Since it is one of Iran’s oldest settlements, Hamedan has every right to be pleased with its extensive Hegmataneh Museum. The Ecbatana artifacts, dating back to the 7th century BC when it served as the capital of the first Iranian empire, are the crown jewels of this renowned Iranian museum. Pre-Islamic pillars, coins, inscriptions, stone artifacts, and ceramic jars are only a few of the most valuable items stored there.
Susa Museum- Shush
The Susa Museum in the city of Shush is a little treasure trove with priceless artifacts unearthed from some of the best historic locations in Khuzestan Province. A lion-hugging Hercules, a colossal double-headed bull capital, and ancient clay death masks are just a few of the features of Iran’s finest museum. Ancient bricks unearthed from the Susa and Chogha Zanbil sites were used to construct the museum’s unique structure.
Museum of Decorative Arts
In 1995, an establishment dedicated to showcasing Isfahan’s ornamental arts began operations. The collection includes around three thousand pieces from the Safavid and Qajar eras. The museum itself was constructed during Abbas I’s reign. The structure served as the stable and storage space for equestrian equipment for the Chehelsotoon palace throughout the reigns of Abbas I and his predecessors. Across from the museum is a tall tower with many floors.
Museum of Mirrors and Lighting- Yazd
Since 1998, when the Museum of Mirrors and Lighting has called this lovely home its home, it has been a beacon of artistic expression. In front of the pool at Saraf Zadeh House are several examples of ina-kri, a kind of interior decorating that involves the assembly of tiny pieces of mirror into geometric designs or forms of flowers and bushes.mThe structure itself is fascinating, since it is designed like a labyrinth and has a unique blend of Persian and European styles.
Each chamber, in addition to the stunning ‘ina-kri, is decorated with stunning stucco and paintings. Furthermore, colored glasses are a crucial part of the window decoration in Persian architecture. The museum’s wooden doors are also a sight to see.
Natural History Museum of Isfahan
In 1988, the Museum of Natural History opened thanks to Dr. Jafarian, who spent 37 years researching and collecting priceless artifacts from Iran and beyond. After greeting the two dinosaur statues in the museum’s courtyard, visitors can explore the museum’s seven main halls, which are dedicated to different aspects of natural history: the hall of Guidance, the hall of Invertebrates, the hall of Botany, the hall of Geology, the hall of Geography Phisic, the Vertebrate Room, and a room dedicated to graphic training tools.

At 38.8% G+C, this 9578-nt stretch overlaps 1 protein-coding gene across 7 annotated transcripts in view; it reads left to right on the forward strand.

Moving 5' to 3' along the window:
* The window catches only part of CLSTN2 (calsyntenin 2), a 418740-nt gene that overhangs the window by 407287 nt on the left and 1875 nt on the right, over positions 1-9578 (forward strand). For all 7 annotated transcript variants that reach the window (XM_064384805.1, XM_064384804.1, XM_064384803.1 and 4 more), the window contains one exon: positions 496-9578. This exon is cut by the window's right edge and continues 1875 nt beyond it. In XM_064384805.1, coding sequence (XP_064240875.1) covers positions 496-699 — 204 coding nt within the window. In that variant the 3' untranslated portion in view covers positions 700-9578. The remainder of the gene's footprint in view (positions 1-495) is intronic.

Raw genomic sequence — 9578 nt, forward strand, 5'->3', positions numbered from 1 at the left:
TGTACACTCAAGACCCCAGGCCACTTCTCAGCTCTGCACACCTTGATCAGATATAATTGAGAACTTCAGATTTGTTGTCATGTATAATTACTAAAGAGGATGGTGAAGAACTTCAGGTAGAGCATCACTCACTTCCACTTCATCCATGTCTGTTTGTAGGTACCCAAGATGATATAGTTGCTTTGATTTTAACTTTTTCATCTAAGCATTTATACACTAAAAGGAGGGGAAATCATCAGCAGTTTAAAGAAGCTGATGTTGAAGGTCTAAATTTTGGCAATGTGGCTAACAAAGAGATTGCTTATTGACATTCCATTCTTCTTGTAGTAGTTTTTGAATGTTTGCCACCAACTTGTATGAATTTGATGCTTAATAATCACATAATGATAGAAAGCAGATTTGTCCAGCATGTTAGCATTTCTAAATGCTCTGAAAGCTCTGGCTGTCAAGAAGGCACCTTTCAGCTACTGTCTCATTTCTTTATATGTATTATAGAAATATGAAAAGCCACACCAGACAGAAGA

You may also find floral, medicinal, and industrial plants native to Iran, as well as their international equivalents, in the botany hall. There are examples of sedimentary formations, igneous rocks, metamorphic rocks, sedimentary deposits, and minerals from the Earth’s crust on display in the geology lab. While you’re there, check out the Hall of Graphic Training Aids, where you can see topographical and geographic maps of Iran, as well as other interesting exhibits.
Contemporary Arts Museum Isfahan
A contemporary art museum, the Contemporary Arts Museum Isfahan may be found in the same building as the Museum of Natural History in Isfahan, Iran. The museum itself is an ancient Safavidera structure. During the reign of the Qajar dynasty, the structure underwent extensive renovations. The structure is stuccoed with geometric patterns, a signature style of Qajar architecture. Flower arrangements and vases come in a wide variety of designs.
Abadan Museum, one of the oldest museums in Iran, is a popular destination for visitors because to its extensive collection. After 15 years of maintenance and renovation, it was transformed into a central hall and two side halls. Works from the Safavid and Qajar eras, among others, are on permanent exhibit in the main hall of the Abadan Museum. The museum displays artifacts of historical and anthropological significance discovered in Ilam and Lorestan, including as bronze sculptures, equestrian equipment, clay pots, and animal statues. As an added bonus, the walls are adorned with the works of poetry’s greatest Persian masters. Part of the museum is dedicated to a handicraft exhibition displaying indigenous crafts during the days around Nowruz, when visits are especially encouraged and goods are for sale. The Abadan Museum has two main halls; the first is where the exhibits are located, while the second houses the library and conference room.
National Car Museum of Iran
The inside size of the Iranian Museum of Historical Automobiles is 10,000 m2 and the outside area is 22,000 m2. Presently, the showroom has 45 automobiles, 2 carriages, and 3 motorbikes. The previous Shah of Iran, who had to flee the country and passed away in 1979, left behind an impressive collection of historic automobiles, some of which may be shown at the museum. The collection has a number of stunning automobiles, such as a Silver Spirit, Phantom III, and IV, a Stutz Blackhawk, a number of Ferraris, including a 500 Superfast and 365GT BB, a Maserati Ghibli Coupe, and even Hitler’s personal Mercedes Benz 500K. The vehicles, which had been buried and even submerged when the Shah departed Iran, have been uncovered, refurbished, and placed on display.